A rare glimpse inside the children’s home: there are no ramps or lifts; the nurses/caregivers have to carry every child up and down the stairs themselves

But they do their best.

“There are many children there (125). Most of them have severe disabilities, and need great efforts in rehabilitation, medical care, special education, etc.”

“Apart from the nurses, there are 4 full time care givers now, and 2 part time care givers (for crafts making and helping with the evening routine: preparing children for the sleeping and cleaning them).”

“Typically, for minimal care, 1 caregiver/nurse will serve 4-5 children. At Kalinovka, 1 person serves 9-12 children.”

6. They need help

These are strong women, but they can only do so much with 2 hands and 2 feet. There are simply too few of them. Because of the number of children, they usually are only able to care for their basic needs… helping them eat, changing their diapers, cleaning them; and keeping them from hurting themselves and each other. But this is not enough for a child’s development.

“Old soviet-type orphanage system for special need orphans is very bad, and it’s like a warehouse for children. The system can’t change itself quickly enough to help the children in need today, so big efforts from the NGOs and public needed to change the situation.”

“We have some funding from several Ukrainian and foreign donors, but it’s not stable. Without extra help, many children will continue to live in bad conditions, with lack of attention of adults, with lack of love. Health of the kids can become worse; they will not be outside for months; life time of many kids can become shorter.”

Aloysha shows off a flower he made. As we discovered later, he understands everything we say, can count, remembers many letters — all this despite spending years without any intellectual activity, surrounded by severely mentally handicapped children

One of the children here, Aloysha, speaks so indistinctly that almost nobody understands him. That is why he does not attract attention to himself, because he will not be understood by other people. But on the other hand, if you approach him and speak to him, he gets animated, showing with all his appearance that he is glad to see you and that he is happy to have attention.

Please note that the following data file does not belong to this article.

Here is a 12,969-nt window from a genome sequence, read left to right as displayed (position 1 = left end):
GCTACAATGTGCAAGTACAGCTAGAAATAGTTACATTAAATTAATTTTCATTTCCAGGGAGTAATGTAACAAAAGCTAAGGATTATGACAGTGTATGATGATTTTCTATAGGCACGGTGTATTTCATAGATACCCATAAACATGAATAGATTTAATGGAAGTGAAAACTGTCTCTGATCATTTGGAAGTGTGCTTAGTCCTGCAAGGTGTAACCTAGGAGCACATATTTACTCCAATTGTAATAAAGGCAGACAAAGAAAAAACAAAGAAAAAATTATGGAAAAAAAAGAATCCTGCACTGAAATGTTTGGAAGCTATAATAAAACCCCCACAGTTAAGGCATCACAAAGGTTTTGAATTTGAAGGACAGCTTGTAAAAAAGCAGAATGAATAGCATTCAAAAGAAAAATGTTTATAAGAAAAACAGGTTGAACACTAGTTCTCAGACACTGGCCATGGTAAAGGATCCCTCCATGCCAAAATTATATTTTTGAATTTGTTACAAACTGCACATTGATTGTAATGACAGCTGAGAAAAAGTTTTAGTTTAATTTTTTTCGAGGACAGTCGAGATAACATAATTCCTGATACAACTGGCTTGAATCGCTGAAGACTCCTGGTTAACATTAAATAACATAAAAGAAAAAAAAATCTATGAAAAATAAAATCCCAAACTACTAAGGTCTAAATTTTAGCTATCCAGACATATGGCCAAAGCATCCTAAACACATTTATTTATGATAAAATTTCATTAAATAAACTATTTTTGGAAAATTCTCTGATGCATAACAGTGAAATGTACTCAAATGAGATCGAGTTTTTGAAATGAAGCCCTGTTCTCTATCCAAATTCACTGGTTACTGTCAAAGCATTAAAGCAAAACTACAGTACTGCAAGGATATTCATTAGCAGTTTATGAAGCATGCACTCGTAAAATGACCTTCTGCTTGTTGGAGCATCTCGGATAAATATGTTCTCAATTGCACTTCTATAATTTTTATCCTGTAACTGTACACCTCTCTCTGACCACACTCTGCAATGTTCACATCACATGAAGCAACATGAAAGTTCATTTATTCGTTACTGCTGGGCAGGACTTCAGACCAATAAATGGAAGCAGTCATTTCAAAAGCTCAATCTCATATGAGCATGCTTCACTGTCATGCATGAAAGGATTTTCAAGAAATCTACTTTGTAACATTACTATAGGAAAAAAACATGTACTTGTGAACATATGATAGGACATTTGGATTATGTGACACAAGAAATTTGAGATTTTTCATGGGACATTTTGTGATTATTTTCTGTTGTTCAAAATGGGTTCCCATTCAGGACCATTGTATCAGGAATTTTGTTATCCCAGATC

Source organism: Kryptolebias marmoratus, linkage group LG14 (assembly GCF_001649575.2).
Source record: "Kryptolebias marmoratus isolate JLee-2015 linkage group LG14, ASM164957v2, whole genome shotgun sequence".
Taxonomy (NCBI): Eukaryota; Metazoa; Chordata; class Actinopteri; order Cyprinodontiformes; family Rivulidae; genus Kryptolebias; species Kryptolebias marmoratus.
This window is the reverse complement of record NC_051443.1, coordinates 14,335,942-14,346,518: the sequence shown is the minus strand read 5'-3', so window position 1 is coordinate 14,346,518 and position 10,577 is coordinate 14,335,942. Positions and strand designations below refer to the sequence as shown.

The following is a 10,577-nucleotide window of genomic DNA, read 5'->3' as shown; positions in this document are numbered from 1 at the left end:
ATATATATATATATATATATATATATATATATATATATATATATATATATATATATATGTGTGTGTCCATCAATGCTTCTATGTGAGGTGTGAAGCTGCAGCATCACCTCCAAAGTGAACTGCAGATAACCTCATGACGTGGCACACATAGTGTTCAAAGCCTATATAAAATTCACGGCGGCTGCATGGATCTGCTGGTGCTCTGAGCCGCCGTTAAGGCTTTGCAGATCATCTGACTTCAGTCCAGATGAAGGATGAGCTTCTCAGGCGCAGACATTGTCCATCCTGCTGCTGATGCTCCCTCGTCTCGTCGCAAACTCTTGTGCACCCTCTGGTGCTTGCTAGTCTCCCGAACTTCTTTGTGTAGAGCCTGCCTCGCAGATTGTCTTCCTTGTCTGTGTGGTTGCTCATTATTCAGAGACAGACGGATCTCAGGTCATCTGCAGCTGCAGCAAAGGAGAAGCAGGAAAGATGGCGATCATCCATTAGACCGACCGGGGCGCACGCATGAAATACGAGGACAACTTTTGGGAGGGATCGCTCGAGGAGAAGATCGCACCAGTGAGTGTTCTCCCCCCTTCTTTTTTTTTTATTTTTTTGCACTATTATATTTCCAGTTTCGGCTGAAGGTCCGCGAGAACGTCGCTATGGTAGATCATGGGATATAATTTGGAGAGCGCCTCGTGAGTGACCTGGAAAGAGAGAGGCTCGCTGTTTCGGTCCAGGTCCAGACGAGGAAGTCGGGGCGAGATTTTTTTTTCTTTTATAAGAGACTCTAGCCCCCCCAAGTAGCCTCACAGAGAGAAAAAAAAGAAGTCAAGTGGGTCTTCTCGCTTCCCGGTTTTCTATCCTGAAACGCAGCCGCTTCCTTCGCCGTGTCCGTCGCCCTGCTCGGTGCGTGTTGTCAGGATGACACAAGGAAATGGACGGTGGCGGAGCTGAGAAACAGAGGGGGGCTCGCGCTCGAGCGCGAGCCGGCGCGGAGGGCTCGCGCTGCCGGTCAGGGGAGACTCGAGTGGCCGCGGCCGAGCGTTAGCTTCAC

Despite difficulties in speech caused by cerebral spastic infantile paralysis he can count and knows many letters. Tutoring and developmental support provided by an additional caregiver will help children like Aloysha tremendously.

“Let there always be sun, let there always be heaven, let there always be a mother, let there always be me”, sang the children, calling out the word “mother” very distinctly. At that moment, tears rolled down all of our faces, even the men. How could children who never knew a mother’s gentle touch, understand the word “mother”?! How could they know, whether it was important to know that mother was near? But, in fact, nobody knows it better than them…

To these children, their humble and dedicated caregivers are their mothers, teachers, and guardian angels.

P.S. – we have partnered with Happy Child Foundation to help sponsor caregivers for the children’s home at Kalinovka.

There is a saying, “Big doors swing on small hinges” — a small gesture from you, combined with others in our Maya’s Hope family, will bring another “mother” and teacher into the lives of every child who passes through the doors of this children’s home… and grow up into adults.

If you’d like to help improve these children’s lives permanently, please contact me at maya@mayashope.org.

Thank you!

More info:
“A Child’s Appeal from Ukraine’s Highest Mountain”
“I want to make the world a little bit better”
“How is life in Kalinovka?”

2 Responses

  1. hanane

    I wish I could help those kids really that so if there s something I could just let me know I ll be waiting for ur reply as soon as possible